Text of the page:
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Police have seized on average one gun every other day from the streets of Danville so far this year, and on Friday, they told stories behind several of the guns, one of which was found by children while playing near a playground.
The message behind the stories told was clear: Illegal firearms must be kept out of the hands of people that would do others harm.
“I have been here for a little more than a month now and something that has resonated with me is the amount of illegal firearms we have here on the streets,” Police Chief Scott Booth said at a news conference held at the Municipal Building. “We are going to take more firearms off the streets.
“Our main purpose is to keep people from getting hurt and to reduce violent crime in the city. That is what we are here for.”
To date, approximately 35 illegal firearms have been seized in 2018. Many of them were on display on a table Friday.
Booth said the Police Department, along with its federal and state partners, is working aggressively to get illegal guns off the street. He said community input has been invaluable in the department’s efforts.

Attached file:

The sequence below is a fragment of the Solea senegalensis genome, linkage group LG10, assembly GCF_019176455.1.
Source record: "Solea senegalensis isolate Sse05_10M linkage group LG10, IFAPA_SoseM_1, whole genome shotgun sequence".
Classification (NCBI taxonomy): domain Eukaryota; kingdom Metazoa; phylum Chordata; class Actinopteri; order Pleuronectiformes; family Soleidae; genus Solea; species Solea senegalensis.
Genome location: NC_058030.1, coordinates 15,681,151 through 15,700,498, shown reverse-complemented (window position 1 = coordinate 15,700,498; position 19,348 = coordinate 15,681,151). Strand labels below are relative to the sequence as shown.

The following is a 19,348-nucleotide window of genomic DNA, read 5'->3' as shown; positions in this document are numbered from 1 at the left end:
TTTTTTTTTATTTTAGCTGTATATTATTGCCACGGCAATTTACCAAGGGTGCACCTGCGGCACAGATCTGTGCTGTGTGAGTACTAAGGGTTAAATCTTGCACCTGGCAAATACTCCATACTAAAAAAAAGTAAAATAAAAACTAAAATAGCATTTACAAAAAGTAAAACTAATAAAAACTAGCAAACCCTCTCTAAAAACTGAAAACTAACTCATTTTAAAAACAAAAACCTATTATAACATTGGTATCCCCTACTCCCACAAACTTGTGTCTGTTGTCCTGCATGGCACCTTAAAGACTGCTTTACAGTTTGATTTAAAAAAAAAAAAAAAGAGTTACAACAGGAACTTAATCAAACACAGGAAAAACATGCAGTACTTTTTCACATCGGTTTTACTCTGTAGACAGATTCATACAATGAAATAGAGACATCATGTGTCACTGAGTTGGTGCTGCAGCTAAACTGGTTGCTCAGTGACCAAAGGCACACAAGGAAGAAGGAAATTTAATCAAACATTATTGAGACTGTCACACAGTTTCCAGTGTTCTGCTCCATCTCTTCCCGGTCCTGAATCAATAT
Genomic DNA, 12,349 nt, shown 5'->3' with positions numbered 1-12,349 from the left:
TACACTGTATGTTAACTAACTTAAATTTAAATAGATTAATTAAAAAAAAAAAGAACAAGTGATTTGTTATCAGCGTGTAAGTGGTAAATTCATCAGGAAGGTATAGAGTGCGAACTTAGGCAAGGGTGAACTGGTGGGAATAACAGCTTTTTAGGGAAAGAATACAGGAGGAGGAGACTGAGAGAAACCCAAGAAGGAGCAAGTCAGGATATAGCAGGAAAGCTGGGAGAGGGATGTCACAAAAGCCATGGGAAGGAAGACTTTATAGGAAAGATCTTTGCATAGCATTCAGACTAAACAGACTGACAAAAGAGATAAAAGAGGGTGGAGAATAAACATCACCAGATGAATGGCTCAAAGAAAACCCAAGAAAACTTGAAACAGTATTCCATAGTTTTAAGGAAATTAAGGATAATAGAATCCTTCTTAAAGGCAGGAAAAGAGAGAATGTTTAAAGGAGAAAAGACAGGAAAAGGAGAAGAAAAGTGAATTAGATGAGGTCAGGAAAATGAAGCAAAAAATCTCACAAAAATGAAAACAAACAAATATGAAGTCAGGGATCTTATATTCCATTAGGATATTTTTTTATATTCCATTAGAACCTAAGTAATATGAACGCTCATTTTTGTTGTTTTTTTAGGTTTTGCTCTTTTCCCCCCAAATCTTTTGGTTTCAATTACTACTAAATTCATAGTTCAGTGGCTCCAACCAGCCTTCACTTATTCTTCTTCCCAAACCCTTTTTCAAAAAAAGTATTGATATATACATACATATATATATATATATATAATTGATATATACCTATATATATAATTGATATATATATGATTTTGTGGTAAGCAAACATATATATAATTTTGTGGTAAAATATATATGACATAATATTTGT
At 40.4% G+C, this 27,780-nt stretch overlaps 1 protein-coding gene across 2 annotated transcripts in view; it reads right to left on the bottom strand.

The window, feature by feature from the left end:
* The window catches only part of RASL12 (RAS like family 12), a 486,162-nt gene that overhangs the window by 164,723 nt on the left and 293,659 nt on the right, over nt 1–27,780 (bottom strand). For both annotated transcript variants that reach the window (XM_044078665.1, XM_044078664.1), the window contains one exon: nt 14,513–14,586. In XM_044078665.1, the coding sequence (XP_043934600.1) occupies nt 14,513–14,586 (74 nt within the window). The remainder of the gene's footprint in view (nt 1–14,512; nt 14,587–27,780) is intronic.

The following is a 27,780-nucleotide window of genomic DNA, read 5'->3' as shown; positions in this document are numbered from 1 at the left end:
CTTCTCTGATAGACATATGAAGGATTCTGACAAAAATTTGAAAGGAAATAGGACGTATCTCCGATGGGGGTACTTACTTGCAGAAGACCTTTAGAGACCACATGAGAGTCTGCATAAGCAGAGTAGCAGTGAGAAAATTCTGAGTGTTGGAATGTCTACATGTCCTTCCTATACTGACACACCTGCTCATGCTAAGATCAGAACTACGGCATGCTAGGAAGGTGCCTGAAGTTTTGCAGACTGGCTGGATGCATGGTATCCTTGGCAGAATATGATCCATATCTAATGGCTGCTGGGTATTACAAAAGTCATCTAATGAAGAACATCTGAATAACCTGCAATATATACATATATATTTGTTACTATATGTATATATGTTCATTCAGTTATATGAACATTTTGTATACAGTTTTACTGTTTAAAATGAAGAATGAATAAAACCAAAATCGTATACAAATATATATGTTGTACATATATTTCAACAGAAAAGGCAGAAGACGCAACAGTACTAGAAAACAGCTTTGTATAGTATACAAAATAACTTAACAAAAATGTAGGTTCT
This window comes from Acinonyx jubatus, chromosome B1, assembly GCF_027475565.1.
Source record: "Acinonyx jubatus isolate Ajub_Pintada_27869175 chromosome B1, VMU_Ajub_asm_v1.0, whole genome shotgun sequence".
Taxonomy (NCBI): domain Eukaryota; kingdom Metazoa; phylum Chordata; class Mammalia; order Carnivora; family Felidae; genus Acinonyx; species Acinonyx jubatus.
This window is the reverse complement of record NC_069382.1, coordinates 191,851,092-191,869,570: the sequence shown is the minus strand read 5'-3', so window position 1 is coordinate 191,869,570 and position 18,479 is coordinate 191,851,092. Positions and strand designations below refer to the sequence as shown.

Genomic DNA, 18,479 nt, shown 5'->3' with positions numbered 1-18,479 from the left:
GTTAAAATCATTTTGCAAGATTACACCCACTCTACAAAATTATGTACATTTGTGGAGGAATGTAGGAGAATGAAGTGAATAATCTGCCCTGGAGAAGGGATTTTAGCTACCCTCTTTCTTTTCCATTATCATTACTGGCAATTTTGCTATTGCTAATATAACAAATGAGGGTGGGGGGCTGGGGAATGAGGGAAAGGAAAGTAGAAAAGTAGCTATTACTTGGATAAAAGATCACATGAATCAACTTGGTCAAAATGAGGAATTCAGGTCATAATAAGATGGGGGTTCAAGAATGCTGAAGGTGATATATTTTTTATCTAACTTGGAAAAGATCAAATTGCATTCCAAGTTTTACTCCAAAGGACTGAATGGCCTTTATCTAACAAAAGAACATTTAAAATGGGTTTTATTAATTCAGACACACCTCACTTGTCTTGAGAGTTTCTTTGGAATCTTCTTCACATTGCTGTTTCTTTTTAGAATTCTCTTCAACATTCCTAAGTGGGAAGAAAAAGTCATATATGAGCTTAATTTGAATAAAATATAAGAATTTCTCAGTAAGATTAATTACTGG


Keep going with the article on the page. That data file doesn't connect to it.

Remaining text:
“A lot of these seizures never would have happened without input from people who are concerned about firearms and drugs in their neighborhood,” Booth said.
The guns on display ranged from hunting rifles and shotguns to small pistols.
“Any firearm can cause somebody some harm whether it is a .22 (caliber handgun) or an AR-15 (semi-automatic rifle),” Booth said. “They come in all shapes and sizes.”
Booth and his command staff also issued another plea to the public to secure their firearms whether in their home or vehicle.
While many firearms are reported stolen during residential burglaries, a significant number is stolen from vehicles by individuals who walk through neighborhoods pulling door handles to find unlocked vehicles. Once an unlocked vehicle is found, they search the interior, including the console, glove box and under the seats, for a firearm or anything of value.
“If you leave a firearm in your car, in your glovebox, and they find it, it doesn’t matter to them (the type of weapon),” Maj. Eddie Burke said, “They will take whatever you leave out there and use it.”
Police urge citizens who leave a firearm in their vehicle to place it in a locked box in the trunk.